All staff can send posters and information to Sinead Caushaj (Administrative Assistant – Building Operations – email@example.com ). Staff and postgrads can select individual/all/multiple campuses to upload information to.
Other digital screens around the College
If you wish to promote your message via other digital screens (not listed above), please contact Katie Weeks (firstname.lastname@example.org) in the events team.
This year at the Imperial Festival, Professor Roger Kneebone (Surgery and Cancer) and his team presented a realistic simulation of how a new surgical tool developed by Dr Zoltan Takats and team from Imperial College London could revolutionise the way surgeons decide what tissue to remove during an operation. The Intelligent Knife or iKnife can precisely identify tumour tissue while an operation is underway, thus making the surgery more reliable and faster. Visitors met and spoke with practicing surgeons, doctors, paramedics and scientists to find out more about how this new technology could become an everyday practice and who this technology is actually benefiting.
The performance started with a patient arriving by ambulance with lower abdominal pain. After handover, he was taken in to the pop-up operating theatre where the simulated open bowel procedure went underway using the iKnife. In between performances, visitors were encouraged to try out the iKnife themselves to identify the sources of different samples of animal liver.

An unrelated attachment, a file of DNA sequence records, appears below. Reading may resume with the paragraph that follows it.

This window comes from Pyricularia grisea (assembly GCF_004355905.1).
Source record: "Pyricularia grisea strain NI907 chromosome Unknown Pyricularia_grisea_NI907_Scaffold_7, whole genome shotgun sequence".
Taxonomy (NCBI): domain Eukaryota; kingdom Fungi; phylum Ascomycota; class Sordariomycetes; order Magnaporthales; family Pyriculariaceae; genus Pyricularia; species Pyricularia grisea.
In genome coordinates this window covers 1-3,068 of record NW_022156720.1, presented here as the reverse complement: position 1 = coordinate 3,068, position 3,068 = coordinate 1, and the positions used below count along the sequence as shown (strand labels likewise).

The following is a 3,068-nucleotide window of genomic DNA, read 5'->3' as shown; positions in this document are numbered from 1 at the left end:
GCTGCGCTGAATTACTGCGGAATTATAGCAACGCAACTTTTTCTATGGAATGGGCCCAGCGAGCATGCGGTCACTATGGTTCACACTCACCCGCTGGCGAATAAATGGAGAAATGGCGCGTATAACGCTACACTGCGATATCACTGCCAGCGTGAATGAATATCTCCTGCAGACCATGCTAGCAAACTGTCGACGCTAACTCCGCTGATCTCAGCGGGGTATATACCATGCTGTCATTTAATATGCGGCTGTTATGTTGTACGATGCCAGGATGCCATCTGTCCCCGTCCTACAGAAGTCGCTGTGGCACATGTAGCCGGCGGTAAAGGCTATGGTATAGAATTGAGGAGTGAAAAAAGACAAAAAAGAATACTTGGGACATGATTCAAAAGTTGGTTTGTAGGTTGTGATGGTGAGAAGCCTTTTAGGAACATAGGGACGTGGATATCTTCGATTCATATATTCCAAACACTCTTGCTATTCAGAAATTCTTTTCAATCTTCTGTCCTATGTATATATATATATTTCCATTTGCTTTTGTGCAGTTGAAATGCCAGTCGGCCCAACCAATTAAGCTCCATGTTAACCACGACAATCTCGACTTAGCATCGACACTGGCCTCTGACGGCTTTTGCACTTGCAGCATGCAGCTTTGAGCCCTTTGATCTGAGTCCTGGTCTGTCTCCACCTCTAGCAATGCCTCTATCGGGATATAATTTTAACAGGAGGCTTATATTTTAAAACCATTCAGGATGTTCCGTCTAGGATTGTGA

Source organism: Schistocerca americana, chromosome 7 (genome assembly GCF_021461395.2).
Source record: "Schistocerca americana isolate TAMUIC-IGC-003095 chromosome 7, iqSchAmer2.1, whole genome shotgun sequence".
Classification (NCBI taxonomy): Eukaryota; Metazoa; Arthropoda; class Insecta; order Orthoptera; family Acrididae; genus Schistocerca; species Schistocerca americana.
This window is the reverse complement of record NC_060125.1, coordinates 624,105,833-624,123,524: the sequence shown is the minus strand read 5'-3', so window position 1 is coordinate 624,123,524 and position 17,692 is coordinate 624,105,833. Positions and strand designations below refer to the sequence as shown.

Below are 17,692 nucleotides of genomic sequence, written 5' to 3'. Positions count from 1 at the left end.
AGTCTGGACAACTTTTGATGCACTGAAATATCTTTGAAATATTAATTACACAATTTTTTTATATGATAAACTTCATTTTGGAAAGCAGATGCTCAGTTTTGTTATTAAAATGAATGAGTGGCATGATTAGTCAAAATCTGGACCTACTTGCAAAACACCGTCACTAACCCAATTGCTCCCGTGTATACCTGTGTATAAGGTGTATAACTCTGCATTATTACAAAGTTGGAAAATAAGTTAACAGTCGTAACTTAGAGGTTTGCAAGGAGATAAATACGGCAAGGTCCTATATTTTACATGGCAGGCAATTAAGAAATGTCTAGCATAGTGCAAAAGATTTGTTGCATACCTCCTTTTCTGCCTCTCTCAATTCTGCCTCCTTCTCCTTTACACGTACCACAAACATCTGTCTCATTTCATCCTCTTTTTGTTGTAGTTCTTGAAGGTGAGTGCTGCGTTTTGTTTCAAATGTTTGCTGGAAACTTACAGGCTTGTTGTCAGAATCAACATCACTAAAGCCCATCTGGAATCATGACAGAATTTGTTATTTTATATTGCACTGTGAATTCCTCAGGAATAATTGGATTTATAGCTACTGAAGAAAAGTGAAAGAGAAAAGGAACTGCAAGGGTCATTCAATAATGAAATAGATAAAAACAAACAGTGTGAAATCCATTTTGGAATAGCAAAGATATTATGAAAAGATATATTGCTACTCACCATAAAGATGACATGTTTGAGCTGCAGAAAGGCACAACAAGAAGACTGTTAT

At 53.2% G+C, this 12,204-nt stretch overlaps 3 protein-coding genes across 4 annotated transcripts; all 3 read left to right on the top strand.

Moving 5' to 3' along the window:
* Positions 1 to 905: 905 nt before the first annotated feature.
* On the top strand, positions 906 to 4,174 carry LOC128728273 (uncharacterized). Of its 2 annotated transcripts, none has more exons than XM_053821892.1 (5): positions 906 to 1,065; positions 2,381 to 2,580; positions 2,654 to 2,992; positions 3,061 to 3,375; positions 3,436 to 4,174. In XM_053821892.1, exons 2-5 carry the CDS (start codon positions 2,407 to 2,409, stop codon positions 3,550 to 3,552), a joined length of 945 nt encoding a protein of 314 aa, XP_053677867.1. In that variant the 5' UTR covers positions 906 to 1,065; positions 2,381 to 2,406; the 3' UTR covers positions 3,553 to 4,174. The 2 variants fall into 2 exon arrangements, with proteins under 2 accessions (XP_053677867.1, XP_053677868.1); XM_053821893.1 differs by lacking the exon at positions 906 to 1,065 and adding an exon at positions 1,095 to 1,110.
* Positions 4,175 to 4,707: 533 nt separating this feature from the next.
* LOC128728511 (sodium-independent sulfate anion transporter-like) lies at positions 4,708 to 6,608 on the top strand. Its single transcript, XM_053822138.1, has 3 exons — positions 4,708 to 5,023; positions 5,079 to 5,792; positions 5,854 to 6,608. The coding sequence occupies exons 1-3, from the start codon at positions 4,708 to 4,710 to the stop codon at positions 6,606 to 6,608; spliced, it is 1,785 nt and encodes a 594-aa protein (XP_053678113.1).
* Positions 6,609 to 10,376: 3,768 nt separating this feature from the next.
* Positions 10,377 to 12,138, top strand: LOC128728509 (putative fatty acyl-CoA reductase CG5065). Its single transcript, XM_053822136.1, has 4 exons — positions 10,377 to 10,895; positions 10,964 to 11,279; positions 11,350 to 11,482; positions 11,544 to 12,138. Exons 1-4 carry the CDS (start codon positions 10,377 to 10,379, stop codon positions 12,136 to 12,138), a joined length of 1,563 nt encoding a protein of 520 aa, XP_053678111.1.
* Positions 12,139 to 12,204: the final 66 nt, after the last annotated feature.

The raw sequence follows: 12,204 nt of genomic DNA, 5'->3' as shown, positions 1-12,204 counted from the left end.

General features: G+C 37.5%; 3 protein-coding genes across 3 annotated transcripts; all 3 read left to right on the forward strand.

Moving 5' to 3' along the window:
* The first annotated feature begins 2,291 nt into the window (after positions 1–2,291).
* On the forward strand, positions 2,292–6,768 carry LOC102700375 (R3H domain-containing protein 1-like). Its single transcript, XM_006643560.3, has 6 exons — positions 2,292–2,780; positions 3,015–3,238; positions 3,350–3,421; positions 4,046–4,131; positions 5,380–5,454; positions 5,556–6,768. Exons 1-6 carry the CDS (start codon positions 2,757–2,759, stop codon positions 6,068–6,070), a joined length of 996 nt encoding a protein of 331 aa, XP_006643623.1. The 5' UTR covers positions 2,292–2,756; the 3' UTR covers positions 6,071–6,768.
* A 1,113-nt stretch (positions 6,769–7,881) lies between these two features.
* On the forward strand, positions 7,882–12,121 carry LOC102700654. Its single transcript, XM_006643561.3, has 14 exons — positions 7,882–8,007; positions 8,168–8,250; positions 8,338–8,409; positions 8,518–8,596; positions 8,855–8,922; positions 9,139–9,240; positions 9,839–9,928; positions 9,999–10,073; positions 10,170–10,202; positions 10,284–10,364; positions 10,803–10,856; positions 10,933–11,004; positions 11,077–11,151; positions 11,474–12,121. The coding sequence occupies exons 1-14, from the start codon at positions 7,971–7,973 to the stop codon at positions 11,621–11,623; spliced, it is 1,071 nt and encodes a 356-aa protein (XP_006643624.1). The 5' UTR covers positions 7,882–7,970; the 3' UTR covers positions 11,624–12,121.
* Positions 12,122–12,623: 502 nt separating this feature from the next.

“Absolutely fantastic!” said one mother after visiting the Strictly Science exhibition. “My daughter thinks it’s ‘the best museum ever.’ She got bored of the Science Museum, because there is not enough interactive stuff for kids.”
From 4-14 April, the main foyer of Imperial College was transformed into a series of live and cinematic installations showcasing science past, present and future to commemorate the 100th birthday of the Medical Research Council. The exhibition saw around 5000 visitors.
Visitors sampled vitamin-rich recipes to cure rickets, learned how a clockwork kymograph was used to discover the first neurotransmitter, and how a spiky test-tube helped improve treatment for war wounds, all within a laboratory from 1913. “People have been finding the experiments quite fascinating, even if they didn’t necessarily understand everything,” said Jan Huisman (University Museum Groningen), who brought the kymograph from the Netherlands. “We’ve had a lot of interaction from the audience.”
Guests got to play with interactive tools used by neurotechnologists to study the brain. Balance boards were used to engage young and old in the effects of ageing on movement. People played classic computer game, Pong, using only their eyes. And experiments using a full body motion capture suit were happening live throughout the exhibition. “My favourite part was playing Pong on the Blink interactive,” said one young visitor. “My favourite part was when you were on the balancing thing and you had to see if you could move the ball,” commented another.
“It was very interesting hearing all the famous people and children saying what they think the future will be like in 100 years time. Very soothing. I could quite happily sit there all day just listening to those voices.” commented one lady shortly after experiencing a 3D sound sculpture, which united the future hopes and fears of professionals and primary school children for 2113.